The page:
Each year, we ask the community to write blog posts about what they want to see on Rust’s roadmap for the next year. This is my post for Rust in 2019.
This year is also a bit special; in 2018, we introduced “editions” to Rust, on a roughly three-year schedule. So now is not just a good time to think about 2019, but about 2020 and 2021 as well. Rust 2015 was about “stability”. Rust 2018 was about “productivity.” I’d like Rust 2021 to be about “maturity.”
In order to get there, here’s what we need in 2019.
Emphasis on “new” here. What do I mean by this? Well, there are a few features that are in the pipeline that I do think should land:
None of these features are new; we’ve got their basic designs in place. These features are also significant and foundational; we need
await (and to some degree, GATs) for a great networking story, we need
const generics for an excellent numerics story.
But after that? I’d like to see a moratorium on major features until 2020, and I’d prefer if we limited 2020 to two or three, if any.
We’ve hit a sweet spot. We’ve always said that Rust 1.0 was about stability, not completeness. I think we’re fast approaching completeness.
That said, I don’t think that the language team should be disbanded or anything; I think their work should transition to working on specifying what we already have, in more detail. I’m not sure if we can have the reference be done in 2019 (more on that later), but I’d like it to be much further along. That can only happen with the help of the language team, and they can only do that work if they have the time.
The RFC process needs to be significantly re-vamped. Niko wrote a great post on this back in June, and I think it’s really, really, really important. I’d like to work on an RFC to propose this, so if you’re interested, we should talk.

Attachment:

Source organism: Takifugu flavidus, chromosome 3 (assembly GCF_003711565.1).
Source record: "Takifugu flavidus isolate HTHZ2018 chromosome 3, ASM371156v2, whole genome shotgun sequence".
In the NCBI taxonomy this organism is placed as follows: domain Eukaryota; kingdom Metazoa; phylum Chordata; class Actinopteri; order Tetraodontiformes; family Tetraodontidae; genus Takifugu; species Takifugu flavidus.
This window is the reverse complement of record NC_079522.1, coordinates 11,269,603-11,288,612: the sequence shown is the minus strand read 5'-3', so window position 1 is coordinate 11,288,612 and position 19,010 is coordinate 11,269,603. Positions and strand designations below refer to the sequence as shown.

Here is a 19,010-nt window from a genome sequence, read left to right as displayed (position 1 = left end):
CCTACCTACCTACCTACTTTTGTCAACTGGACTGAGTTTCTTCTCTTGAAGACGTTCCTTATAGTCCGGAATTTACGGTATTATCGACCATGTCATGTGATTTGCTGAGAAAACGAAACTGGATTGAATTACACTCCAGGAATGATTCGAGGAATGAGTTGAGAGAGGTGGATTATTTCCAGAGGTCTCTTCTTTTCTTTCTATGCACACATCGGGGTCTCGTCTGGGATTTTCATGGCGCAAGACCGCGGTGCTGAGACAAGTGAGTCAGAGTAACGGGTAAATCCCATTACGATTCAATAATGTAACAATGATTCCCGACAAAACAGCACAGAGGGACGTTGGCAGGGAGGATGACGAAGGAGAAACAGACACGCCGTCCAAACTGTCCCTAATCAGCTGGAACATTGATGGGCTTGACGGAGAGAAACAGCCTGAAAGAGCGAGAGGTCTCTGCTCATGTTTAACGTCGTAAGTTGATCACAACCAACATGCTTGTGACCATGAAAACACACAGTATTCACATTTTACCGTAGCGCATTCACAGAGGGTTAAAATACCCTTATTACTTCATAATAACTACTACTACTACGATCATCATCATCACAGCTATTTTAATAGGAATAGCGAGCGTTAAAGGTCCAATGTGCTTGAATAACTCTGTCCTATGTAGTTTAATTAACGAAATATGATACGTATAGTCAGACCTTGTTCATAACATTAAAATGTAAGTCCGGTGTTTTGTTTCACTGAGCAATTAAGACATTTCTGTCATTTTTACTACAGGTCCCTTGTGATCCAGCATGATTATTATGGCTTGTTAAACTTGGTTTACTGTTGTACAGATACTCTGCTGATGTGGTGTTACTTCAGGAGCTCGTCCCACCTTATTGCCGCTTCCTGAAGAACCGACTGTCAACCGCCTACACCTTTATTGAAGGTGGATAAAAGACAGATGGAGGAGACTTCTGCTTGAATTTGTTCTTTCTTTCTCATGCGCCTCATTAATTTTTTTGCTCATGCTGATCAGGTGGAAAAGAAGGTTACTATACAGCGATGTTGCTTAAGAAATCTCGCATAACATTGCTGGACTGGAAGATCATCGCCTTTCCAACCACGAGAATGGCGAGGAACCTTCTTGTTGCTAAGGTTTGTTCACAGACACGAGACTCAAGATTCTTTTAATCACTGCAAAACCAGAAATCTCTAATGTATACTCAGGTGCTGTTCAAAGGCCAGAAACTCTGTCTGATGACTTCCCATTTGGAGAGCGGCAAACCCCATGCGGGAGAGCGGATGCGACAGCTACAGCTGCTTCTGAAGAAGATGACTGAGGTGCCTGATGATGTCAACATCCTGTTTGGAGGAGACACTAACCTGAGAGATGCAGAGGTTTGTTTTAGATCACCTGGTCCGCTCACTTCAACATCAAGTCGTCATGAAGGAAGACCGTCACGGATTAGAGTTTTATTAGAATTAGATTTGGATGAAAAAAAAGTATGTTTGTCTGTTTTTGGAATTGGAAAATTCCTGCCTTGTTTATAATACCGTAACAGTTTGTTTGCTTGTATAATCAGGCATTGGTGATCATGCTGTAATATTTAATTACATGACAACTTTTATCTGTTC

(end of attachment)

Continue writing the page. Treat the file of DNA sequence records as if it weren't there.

Niko already makes the case and lays out some foundations, so I won’t say more there.
Consider this section an endorsement of everything boats said. I cannot say it better, so I will just leave it at that.
This year was a bad year for the docs team. The book got shipped, and that was great. We had some people pitch in on the reference, and their work was amazing. Some of the other documentation writers moved on to work on
rustdoc, which was important.
But a lot of the goals we wanted to do about writing more docs themselves never came to fruition. For example, contributing to major ecosystem crates? Never happened. The cookbook isn’t done. Rust by Example still languishes. The standard library could use a lot of love.
We just don’t have the people to make this happen. We’ve tried, but nothing has worked. It’s possible that this is simply unfixable, after all, most programmers don’t like writing docs. But I also don’t want to give up on it either. I’m not sure what to do here, but I do know that it is a major problem.
There’s a lot of work to do, and I’m very excited to do it. I think Rust is in an excellent place, and with some work, we can make Rust even more amazing in a year’s time.